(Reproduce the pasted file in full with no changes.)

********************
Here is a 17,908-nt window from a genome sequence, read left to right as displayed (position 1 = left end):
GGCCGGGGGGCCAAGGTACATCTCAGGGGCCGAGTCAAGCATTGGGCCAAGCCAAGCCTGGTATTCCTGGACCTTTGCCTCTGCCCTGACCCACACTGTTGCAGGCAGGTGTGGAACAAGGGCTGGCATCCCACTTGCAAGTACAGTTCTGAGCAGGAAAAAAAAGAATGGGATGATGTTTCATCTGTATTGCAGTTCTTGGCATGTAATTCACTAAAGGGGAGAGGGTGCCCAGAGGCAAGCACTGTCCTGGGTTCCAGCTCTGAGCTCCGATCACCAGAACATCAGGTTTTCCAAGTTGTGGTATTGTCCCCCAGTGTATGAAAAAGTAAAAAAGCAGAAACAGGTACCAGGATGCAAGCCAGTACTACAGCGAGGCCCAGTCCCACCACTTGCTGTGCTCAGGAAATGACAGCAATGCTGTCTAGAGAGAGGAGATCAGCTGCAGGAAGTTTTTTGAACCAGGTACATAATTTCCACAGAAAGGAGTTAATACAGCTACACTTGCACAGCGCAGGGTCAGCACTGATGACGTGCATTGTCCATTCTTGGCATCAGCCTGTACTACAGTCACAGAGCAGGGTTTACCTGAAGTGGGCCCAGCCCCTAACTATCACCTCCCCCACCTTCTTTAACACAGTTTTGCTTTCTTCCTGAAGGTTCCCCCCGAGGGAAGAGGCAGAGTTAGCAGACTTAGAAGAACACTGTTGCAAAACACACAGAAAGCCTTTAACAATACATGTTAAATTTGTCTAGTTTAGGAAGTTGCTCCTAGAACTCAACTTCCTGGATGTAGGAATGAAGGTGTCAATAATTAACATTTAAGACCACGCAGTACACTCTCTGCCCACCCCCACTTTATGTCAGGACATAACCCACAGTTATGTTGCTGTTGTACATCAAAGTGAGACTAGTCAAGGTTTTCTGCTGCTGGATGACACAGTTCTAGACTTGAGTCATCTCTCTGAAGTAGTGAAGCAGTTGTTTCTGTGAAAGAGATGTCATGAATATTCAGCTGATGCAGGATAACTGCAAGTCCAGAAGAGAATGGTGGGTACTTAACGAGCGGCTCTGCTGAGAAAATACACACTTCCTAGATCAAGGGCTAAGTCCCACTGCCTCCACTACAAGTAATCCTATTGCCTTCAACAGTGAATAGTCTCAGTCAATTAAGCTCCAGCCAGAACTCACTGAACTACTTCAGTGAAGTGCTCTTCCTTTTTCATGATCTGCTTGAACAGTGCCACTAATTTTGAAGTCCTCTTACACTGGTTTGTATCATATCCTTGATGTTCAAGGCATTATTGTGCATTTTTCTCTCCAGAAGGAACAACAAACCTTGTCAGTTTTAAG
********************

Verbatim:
Here is a 17,908-nt window from a genome sequence, read left to right as displayed (position 1 = left end):
GGCCGGGGGGCCAAGGTACATCTCAGGGGCCGAGTCAAGCATTGGGCCAAGCCAAGCCTGGTATTCCTGGACCTTTGCCTCTGCCCTGACCCACACTGTTGCAGGCAGGTGTGGAACAAGGGCTGGCATCCCACTTGCAAGTACAGTTCTGAGCAGGAAAAAAAAGAATGGGATGATGTTTCATCTGTATTGCAGTTCTTGGCATGTAATTCACTAAAGGGGAGAGGGTGCCCAGAGGCAAGCACTGTCCTGGGTTCCAGCTCTGAGCTCCGATCACCAGAACATCAGGTTTTCCAAGTTGTGGTATTGTCCCCCAGTGTATGAAAAAGTAAAAAAGCAGAAACAGGTACCAGGATGCAAGCCAGTACTACAGCGAGGCCCAGTCCCACCACTTGCTGTGCTCAGGAAATGACAGCAATGCTGTCTAGAGAGAGGAGATCAGCTGCAGGAAGTTTTTTGAACCAGGTACATAATTTCCACAGAAAGGAGTTAATACAGCTACACTTGCACAGCGCAGGGTCAGCACTGATGACGTGCATTGTCCATTCTTGGCATCAGCCTGTACTACAGTCACAGAGCAGGGTTTACCTGAAGTGGGCCCAGCCCCTAACTATCACCTCCCCCACCTTCTTTAACACAGTTTTGCTTTCTTCCTGAAGGTTCCCCCCGAGGGAAGAGGCAGAGTTAGCAGACTTAGAAGAACACTGTTGCAAAACACACAGAAAGCCTTTAACAATACATGTTAAATTTGTCTAGTTTAGGAAGTTGCTCCTAGAACTCAACTTCCTGGATGTAGGAATGAAGGTGTCAATAATTAACATTTAAGACCACGCAGTACACTCTCTGCCCACCCCCACTTTATGTCAGGACATAACCCACAGTTATGTTGCTGTTGTACATCAAAGTGAGACTAGTCAAGGTTTTCTGCTGCTGGATGACACAGTTCTAGACTTGAGTCATCTCTCTGAAGTAGTGAAGCAGTTGTTTCTGTGAAAGAGATGTCATGAATATTCAGCTGATGCAGGATAACTGCAAGTCCAGAAGAGAATGGTGGGTACTTAACGAGCGGCTCTGCTGAGAAAATACACACTTCCTAGATCAAGGGCTAAGTCCCACTGCCTCCACTACAAGTAATCCTATTGCCTTCAACAGTGAATAGTCTCAGTCAATTAAGCTCCAGCCAGAACTCACTGAACTACTTCAGTGAAGTGCTCTTCCTTTTTCATGATCTGCTTGAACAGTGCCACTAATTTTGAAGTCCTCTTACACTGGTTTGTATCATATCCTTGATGTTCAAGGCATTATTGTGCATTTTTCTCTCCAGAAGGAACAACAAACCTTGTCAGTTTTAAG